Every once in a while in Vinyl, Richie Finestra (Bobby Cannavale) takes a ride in his car. It's a ride, not a drive — his chauffeur is at the wheel, naturally. He winds through the primitively dark streets of New York City, 1973, trembling in the rain-speckled windows, the lurid lights of downtown nightclubs and the seedy arcades of Times Square blinking and blurry. Sometimes he makes a phone call, or takes one, from a corded console receiver. Sometimes he's howling orders at a lackey, other times he's silent, staring forlornly through the window like a Sofia Coppola heroine.
But the camera keeps darting back to the car itself — particularly, its hood ornament, a gleaming Mercedes three-point star, the figurehead of Finestra's coddled egomobile. After a while, there are enough cuts to the thing to raise suspicion: what's so interesting about this thing? What are we supposed to get from this inert piece of metal flying through this buzzing, heady landscape? Is Vinyl sponsored by Mercedes?
A deeply corrupt and creative period
By this paragraph, you would be forgiven for assuming that Vinyl was a show about politics or the mob or maybe big business of some sort — going by the title and time period, perhaps plastics. But no, Martin Scorsese and Terence Winter's new HBO drama is about rock and roll — 1970s New York City rock and roll, perhaps beaten only by 1970s Los Angeles rock and roll in pound-for-pound debauchery and glamour. Vinyl takes place in the grimy downtown venues and drug-fueled offices of the deeply corrupt and creative period, but it's not a show about a rock star. Given all the weirdos and artists and muses and hangers-on of the time, Vinyl opted to focus on the suit.
Perhaps the rock star narrative was not interesting to executive producer Mick Jagger, who is clearly familiar with the beats. Jagger has spoken about his desire to capture the 1970s as seen through "wacky" lives of the kinds of execs he interfaced with during that time. Ahmet Ertegun, Walter Yetnikoff — these are larger than life characters, certainly dramatically worthy. But Jagger's interest in the dealings of corrupt, wealthy moguls intersects unfortunately with Scorsese's recent run of stories about corrupt wealthy moguls — or perhaps, too fortunately. Six hours in (HBO provided five episodes for review, including the two-hour pilot) Vinyl resembles little more than a by-the-numbers hybrid of The Wolf of Wall Street and Mad Men, with tighter pants.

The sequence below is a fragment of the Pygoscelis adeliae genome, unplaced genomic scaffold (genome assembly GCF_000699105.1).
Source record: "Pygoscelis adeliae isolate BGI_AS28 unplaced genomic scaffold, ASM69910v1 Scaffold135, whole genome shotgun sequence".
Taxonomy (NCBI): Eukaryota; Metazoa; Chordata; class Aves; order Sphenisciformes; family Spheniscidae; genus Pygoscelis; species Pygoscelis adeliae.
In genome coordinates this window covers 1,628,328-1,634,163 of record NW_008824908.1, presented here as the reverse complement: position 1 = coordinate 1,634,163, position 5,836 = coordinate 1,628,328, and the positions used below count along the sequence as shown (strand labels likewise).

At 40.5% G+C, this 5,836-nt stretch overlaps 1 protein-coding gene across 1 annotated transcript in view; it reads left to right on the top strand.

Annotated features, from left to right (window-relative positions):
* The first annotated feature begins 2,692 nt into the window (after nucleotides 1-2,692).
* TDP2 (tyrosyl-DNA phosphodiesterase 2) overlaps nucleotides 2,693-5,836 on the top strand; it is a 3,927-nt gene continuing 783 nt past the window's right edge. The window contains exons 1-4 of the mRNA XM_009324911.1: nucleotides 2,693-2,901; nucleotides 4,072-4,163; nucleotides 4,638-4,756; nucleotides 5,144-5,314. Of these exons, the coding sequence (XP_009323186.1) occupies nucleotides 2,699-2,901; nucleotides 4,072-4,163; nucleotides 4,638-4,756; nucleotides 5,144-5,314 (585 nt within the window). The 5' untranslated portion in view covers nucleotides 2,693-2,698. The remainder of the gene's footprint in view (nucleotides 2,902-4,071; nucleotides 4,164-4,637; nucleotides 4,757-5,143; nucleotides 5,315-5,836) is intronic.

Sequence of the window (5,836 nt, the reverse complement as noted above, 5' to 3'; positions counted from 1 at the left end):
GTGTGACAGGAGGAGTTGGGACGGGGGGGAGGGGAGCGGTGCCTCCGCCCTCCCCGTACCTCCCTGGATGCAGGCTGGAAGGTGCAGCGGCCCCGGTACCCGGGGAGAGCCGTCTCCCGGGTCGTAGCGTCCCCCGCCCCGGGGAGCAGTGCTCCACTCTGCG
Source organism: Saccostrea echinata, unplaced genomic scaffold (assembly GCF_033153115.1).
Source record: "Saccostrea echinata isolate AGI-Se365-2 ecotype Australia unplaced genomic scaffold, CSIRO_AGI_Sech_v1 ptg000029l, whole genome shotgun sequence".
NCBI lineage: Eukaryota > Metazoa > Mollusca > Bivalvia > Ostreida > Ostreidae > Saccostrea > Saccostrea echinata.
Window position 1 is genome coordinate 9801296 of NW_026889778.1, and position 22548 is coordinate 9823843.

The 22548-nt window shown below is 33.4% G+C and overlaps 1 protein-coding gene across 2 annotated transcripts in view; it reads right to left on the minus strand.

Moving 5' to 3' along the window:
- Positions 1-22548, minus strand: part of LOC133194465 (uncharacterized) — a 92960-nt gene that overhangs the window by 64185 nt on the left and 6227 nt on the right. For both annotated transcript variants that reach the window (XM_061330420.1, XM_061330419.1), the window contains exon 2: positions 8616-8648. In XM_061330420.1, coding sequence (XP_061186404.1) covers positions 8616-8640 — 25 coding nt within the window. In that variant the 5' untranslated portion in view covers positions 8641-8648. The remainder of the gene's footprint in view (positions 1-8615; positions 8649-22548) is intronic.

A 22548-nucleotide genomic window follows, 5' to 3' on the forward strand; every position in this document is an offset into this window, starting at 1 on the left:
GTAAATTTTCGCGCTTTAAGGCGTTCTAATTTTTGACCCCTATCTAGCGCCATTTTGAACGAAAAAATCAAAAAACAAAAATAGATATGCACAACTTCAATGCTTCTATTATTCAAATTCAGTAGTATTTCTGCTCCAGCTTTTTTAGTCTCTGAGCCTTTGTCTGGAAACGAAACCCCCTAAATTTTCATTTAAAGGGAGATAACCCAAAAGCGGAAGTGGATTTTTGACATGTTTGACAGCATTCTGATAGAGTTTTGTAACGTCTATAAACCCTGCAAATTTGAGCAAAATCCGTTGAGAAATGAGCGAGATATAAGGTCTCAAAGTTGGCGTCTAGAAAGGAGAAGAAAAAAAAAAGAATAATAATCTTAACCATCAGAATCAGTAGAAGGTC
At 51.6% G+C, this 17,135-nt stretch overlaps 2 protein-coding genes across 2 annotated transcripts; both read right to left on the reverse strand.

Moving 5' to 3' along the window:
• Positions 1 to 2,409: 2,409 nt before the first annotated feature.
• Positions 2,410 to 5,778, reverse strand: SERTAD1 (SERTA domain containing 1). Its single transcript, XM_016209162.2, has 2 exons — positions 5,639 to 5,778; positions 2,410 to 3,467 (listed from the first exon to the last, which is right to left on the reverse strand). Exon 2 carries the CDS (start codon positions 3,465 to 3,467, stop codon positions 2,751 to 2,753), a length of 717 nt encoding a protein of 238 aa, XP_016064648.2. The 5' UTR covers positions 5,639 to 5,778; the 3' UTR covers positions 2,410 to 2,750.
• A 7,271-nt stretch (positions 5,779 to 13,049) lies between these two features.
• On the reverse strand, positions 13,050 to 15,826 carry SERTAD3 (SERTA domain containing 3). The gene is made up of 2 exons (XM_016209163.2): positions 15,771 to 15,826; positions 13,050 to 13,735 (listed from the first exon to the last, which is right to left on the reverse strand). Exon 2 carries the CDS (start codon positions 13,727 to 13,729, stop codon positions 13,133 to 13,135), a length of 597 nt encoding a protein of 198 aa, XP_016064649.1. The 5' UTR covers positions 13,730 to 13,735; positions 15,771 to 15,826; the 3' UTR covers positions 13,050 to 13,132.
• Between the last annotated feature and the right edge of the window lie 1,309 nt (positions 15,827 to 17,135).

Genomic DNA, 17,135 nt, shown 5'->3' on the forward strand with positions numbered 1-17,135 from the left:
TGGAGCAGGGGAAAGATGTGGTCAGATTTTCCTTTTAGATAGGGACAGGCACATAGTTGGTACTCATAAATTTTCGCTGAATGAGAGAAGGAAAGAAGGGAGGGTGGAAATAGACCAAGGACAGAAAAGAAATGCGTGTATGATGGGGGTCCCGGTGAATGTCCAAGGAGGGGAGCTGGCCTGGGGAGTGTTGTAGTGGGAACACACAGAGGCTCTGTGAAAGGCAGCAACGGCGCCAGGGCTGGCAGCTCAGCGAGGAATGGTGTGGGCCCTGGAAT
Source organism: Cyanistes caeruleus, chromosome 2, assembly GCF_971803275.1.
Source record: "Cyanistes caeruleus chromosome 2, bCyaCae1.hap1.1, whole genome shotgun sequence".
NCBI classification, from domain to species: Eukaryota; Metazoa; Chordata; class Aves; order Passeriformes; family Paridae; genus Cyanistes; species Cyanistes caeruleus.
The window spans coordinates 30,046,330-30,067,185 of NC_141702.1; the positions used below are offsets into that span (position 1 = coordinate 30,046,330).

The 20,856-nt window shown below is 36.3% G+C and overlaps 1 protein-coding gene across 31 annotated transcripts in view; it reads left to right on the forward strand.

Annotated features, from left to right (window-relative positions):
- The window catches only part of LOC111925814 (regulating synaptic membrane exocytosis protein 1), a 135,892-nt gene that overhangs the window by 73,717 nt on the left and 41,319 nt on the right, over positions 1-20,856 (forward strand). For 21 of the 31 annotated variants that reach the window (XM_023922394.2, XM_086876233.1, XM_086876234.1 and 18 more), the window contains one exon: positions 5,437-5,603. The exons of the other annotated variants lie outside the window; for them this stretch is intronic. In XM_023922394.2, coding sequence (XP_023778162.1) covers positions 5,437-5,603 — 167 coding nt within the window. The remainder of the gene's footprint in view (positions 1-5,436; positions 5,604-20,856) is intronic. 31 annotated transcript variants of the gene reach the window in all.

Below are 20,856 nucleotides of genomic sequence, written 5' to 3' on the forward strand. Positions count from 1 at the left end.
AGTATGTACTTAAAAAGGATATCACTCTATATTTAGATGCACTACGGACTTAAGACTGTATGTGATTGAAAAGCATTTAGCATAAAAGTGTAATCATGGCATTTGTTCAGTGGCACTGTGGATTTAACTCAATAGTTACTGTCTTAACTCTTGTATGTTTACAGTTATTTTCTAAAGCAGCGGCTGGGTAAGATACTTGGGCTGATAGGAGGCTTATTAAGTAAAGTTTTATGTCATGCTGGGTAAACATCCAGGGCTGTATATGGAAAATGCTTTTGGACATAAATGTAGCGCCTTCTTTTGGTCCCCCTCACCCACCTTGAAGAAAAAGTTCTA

Not that the show doesn't make an effort to weave a fundamental love of rock into the fabric of its polyester suiting. The pilot is bookended by a raucous New York Dolls show at the Mercer Arts Center — apocryphally coinciding with the building's 1973 collapse. After much meandering, this is where the show sells the fact that Finestra has a spiritual investment in the music, no matter how much of a drug-addled sellout he's become. Finestra is no Draper; he's cynical inasmuch as it serves his bottom line, but at the end of the day, he really does care about the music. Cannavale, a supremely appealing character actor who has appeared memorably in Boardwalk Empire and Woody Allen's Blue Jasmine, sells this passion expertly. (Scorsese's strategy of turning side players into leading men pays off better here than it did with Steve Buscemi in Boardwalk.) The show frequently pauses for extended musical interludes, where tracks by everyone from The Carpenters to Ruth Brown are enacted in abstract proto-music video stagings. Scorsese's collaboration with Jagger has given him license to fully indulge his well-cataloged love of a good cue.
But the music isn't what sticks. The office is. Any connoisseur of 21st century prestige dramas about difficult boss men will recognize Vinyl's calculus immediately: mercurial figurehead, put-upon right-hand man (a sensitive, wry Ray Romano in this case), struggling female upstart who longs to break out of coffee runs and into the big leagues. Vinyl's pilot even mimics a violent plot point from Empire's pilot — a show it has the poor fortune of debuting after. Empire may theoretically be about label exec Lucious Lyon (Terrence Howard,) but it's centerpieces are its musical performances, and Lucious musician sons bear most of the dramatic and emotional weight of the show. Even in a show focused on a label, couldn't Vinyl's weight be centered elsewhere?